eIne male domain is crumbling: For the first time in 2017, more women than men were newly admitted as lawyers. Of the 4,694 registrations in the 27 regional bar associations throughout Germany, 52 percent were women, an increase of 3 percent year-on-year. This is the result of a study by the Soldan Institute, which was presented on Friday at the German Lawyers' Day in Leipzig.
"It is a trend that has long emerged in the international labor market for lawyers. However, compared to the industrialized nations, German lawyers are dominated by men in a dominant manner, and that will gradually change, "says Matthias Kilian from the Soldan Institute at the University of Cologne, F.A.Z. Especially in Thuringia and in Franconia there are more lawyers, two-thirds of all newly-sworn lawyers there are women. Only in nine chambers, the newcomers were mostly male, taillights in the national comparison are the bar associations in Saarland and in southern Rhineland-Palatinate with about 40 percent of women.
The numbers should not obscure the fact that there is a need to catch up in Germany and that small and medium-sized law firms in particular often lack ideas to make the legal profession attractive to women. Up to roughly the same gender ratio as in America and Great Britain, there is a long way to go in this country: In the Anglo-American legal market, more women stay permanently in their jobs. While the legal profession there is consistently half of men and women, the proportion of lawyers in this country stagnates at 35 percent.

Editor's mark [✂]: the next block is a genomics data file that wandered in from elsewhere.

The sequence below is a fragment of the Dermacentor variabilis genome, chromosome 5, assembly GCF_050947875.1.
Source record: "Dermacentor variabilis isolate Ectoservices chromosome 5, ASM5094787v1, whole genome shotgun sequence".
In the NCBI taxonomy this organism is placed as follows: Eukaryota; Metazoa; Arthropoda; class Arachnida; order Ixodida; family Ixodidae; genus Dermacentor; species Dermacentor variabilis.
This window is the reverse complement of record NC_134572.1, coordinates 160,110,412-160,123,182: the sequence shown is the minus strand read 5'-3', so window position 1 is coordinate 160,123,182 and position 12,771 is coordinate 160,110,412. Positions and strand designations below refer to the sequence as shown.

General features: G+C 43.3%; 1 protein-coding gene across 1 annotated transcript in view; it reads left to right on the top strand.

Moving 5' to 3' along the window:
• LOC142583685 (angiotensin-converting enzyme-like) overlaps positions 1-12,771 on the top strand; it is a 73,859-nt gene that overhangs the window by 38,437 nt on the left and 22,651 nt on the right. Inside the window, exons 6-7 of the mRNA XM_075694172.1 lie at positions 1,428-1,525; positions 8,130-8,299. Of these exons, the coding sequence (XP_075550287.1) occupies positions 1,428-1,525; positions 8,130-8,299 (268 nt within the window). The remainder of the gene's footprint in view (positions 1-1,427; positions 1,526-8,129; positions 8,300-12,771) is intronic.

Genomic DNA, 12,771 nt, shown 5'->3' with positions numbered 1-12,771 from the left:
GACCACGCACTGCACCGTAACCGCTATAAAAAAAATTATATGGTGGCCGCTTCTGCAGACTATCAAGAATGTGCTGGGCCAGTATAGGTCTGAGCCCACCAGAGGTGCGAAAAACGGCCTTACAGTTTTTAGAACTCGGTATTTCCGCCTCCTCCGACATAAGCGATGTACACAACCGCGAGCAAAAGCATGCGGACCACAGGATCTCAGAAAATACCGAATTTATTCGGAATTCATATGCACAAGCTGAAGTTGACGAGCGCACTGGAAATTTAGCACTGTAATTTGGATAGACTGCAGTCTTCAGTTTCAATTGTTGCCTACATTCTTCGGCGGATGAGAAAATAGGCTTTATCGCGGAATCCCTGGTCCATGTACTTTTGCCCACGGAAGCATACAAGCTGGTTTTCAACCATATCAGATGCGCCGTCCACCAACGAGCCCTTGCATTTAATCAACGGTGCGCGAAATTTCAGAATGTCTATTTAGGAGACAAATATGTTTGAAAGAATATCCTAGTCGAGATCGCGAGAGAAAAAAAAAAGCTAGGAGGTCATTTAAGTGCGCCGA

This is all the more surprising since since 2004, women study law by a majority. In the 2017 survey period, among the 135,000 persons enrolled in all legal studies, around 55 percent are women. More than 57 percent completed their second state exam, which makes it possible to work as a lawyer. If female lawyers are employed, they disproportionately practice in family law (47 per cent), labor law (36 per cent) and social law (16 per cent), ie in areas where not only negotiating skills but above all "soft skills" are required. Significantly fewer women work in corporate and corporate law.
From the gender-specific data, the Soldan study for the labor market concludes that the structures in many law firms based on face-to-face culture, hourly fees, and mostly male ownership have to change. "Otherwise it will be difficult to keep women in the job," says Kilian. Outliers will continue to benefit the civil service, legal and compliance departments in companies and associations.
In a work environment with more lawyers, the director of the Soldan Institute predicts a higher demand of employees for part-time work. Employers would probably have to reduce their demands on female employees elsewhere as well. In the future, additional qualifications such as specialist law or doctoral degrees could lose considerable importance. Their acquisition is very time-consuming and also takes place predominantly in the life phase between 30 and 40 years, when in private life often starting a family.
. (dayToTranslate) Matthias Kilian (t) University of Cologne (t) F.A.Z. (t) Women (t) Men (t) Male domain (t) Equality debate